If you’re really going for luxury, then silk is both renewable and biodegradable. However, conventional silk uses chemicals for processing, so organic silk is a better option. Conventional silk farming also kills the silkworm, so look out for peace silk, which allows the moth to escape before the cocoon is processed.
3. …and avoid unsustainable ones
The manufacture of synthetic, petroleum-based fabrics such as acrylic, nylon, and polyester harms the environment, releases chemical pollutants, and requires large quantities of water for processing and dyeing.
They are also among the least biodegradable fabrics. When they break down, they form microplastics, which pollute the planet and are a danger to humans and wildlife.
Other petroleum-based fabrics such as elastane, also known as Lycra or spandex, are often mixed with other fibres to give added stretch. Mixed or blended fabrics are very difficult to recycle, as the different fibres can’t be separated.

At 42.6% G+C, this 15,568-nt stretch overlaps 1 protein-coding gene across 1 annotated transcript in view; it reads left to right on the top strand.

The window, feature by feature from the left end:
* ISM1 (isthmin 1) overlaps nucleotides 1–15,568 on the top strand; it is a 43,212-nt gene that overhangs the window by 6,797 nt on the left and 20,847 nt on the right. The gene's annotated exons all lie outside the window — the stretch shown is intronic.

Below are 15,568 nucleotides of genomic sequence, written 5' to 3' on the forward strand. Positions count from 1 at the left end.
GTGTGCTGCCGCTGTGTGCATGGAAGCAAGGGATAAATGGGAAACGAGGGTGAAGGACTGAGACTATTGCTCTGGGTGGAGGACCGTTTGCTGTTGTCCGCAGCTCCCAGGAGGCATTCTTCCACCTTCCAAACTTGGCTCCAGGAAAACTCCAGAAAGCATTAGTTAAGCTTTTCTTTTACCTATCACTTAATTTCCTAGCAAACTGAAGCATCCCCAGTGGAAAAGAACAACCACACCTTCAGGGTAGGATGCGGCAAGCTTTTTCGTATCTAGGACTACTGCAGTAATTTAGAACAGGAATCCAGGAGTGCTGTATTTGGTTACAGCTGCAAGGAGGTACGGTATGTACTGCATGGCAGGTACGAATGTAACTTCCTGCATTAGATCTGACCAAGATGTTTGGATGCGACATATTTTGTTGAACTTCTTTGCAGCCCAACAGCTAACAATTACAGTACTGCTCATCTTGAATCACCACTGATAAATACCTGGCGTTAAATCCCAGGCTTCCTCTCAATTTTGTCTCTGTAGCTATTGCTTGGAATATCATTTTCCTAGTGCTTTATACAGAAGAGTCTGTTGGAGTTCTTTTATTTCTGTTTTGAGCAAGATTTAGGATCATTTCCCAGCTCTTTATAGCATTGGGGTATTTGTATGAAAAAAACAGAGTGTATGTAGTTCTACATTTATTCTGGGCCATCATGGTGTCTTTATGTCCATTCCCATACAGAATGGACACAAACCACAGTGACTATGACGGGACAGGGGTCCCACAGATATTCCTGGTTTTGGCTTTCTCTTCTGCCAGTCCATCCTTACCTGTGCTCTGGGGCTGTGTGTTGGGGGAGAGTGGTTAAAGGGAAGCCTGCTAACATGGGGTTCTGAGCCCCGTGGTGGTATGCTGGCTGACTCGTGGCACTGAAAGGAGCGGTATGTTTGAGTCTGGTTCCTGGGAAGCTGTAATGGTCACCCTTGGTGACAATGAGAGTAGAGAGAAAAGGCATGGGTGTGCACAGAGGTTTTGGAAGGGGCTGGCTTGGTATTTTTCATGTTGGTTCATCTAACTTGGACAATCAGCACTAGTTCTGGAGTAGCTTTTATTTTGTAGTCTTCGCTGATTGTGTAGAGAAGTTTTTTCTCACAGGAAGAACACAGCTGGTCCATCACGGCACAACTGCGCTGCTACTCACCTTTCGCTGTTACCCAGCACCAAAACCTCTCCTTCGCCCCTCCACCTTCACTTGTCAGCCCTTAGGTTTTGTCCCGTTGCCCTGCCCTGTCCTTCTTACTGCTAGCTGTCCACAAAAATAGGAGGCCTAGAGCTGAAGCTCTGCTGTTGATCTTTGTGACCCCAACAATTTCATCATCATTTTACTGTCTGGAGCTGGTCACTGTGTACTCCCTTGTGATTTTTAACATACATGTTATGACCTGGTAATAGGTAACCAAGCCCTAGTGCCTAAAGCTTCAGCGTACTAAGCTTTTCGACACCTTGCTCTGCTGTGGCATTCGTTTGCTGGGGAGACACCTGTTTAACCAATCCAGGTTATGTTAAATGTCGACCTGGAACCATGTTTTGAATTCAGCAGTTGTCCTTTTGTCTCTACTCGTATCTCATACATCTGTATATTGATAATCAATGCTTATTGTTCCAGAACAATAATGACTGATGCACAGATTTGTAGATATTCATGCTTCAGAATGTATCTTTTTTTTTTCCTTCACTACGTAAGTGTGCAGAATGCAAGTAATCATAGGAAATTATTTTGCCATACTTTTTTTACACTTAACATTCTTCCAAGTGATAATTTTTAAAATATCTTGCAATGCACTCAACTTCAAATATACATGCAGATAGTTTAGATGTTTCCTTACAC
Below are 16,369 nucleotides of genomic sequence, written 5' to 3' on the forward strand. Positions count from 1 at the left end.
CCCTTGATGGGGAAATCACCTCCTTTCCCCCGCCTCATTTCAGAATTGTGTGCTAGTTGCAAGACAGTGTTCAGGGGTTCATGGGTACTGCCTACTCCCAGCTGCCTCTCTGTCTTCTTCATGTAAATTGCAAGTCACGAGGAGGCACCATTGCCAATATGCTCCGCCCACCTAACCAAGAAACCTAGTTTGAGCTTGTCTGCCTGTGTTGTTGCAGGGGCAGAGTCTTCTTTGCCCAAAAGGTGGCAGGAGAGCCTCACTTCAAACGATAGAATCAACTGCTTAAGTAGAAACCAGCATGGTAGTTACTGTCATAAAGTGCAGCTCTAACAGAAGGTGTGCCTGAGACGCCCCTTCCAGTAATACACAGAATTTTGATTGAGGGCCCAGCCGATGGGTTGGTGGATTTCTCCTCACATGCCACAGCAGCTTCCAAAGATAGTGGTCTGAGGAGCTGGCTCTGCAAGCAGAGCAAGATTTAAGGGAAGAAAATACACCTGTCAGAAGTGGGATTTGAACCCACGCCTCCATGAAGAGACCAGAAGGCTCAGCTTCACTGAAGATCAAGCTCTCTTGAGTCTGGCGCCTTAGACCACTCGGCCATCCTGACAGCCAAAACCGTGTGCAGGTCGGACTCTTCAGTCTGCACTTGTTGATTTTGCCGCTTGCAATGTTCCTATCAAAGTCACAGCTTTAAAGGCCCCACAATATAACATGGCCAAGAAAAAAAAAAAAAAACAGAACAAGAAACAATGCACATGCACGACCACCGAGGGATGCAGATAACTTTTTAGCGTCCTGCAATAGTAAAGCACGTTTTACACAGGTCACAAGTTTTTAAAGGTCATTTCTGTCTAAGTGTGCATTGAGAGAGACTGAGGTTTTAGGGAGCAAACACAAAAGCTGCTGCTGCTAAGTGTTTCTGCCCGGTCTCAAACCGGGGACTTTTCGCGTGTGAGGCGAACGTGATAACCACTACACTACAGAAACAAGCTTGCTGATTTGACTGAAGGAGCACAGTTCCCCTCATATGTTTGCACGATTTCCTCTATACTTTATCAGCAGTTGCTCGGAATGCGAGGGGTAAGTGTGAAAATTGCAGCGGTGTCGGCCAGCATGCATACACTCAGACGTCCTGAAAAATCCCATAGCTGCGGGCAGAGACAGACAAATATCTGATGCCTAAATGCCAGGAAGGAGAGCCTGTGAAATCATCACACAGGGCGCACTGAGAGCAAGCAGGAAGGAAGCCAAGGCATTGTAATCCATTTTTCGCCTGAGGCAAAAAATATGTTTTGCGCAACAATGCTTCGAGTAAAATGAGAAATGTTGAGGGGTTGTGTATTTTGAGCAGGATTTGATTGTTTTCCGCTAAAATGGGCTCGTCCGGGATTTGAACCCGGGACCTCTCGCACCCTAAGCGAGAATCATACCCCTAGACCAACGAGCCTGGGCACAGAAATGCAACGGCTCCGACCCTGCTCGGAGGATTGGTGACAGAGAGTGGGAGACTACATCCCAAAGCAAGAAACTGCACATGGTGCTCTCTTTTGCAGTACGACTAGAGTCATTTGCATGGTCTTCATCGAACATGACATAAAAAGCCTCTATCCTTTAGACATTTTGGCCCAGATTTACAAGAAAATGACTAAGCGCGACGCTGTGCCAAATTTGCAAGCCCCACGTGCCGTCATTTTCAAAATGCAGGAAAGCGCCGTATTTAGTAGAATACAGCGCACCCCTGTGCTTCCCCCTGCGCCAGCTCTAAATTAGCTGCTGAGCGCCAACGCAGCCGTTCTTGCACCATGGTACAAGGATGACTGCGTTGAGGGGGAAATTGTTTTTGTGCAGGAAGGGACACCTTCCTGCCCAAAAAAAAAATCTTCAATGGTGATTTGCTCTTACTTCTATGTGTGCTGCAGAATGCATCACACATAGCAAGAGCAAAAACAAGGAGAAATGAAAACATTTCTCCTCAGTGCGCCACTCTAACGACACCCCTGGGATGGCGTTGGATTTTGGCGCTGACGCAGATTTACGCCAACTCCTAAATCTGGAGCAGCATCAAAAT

Some plant-based fabrics are less sustainable than they appear. Bamboo, for example, grows very quickly and easily, and doesn’t need pesticide or fertilisers. However, it’s processed with strong chemical solvents that are potentially harmful to the health of manufacturing workers, and for the environment when chemicals are released into watercourses.
Standard, or conventional, cotton also comes with problems. Cotton farming represents 10% of the pesticides and 25% of the insecticides used globally and uses up to 20,000 litres of water to produce 1kg of cotton. Organic, recycled, Fairtrade or cotton produced under the Better Cotton Initiative (BCI) scheme are better choices.
Our recent investigation into jeans explains how to look out for more sustainable cotton.
4. Look after your lingerie
We tend to wash underwear more frequently than other clothes, so it pays to treat it right. Check the care label and follow the instructions.
Delicate lingerie may need handwashing. Don’t wring it out too forcefully to avoid stretching, and dry flat.
For machine-washable underwear, use the recommended settings. To prevent whites turning grey, wash them separately from coloured clothes.
Put delicate items and bras inside a mesh bag for protection, and use a mild detergent. Avoid fabric softener and tumble drying, which can both affect the elasticity of clothes.
Use our expert laundry guide to keep your lingerie looking good for longer.
5. Donate old underwear
Although you’re unlikely to see much pre-loved underwear in your local charity shop, there are ways to donate lingerie.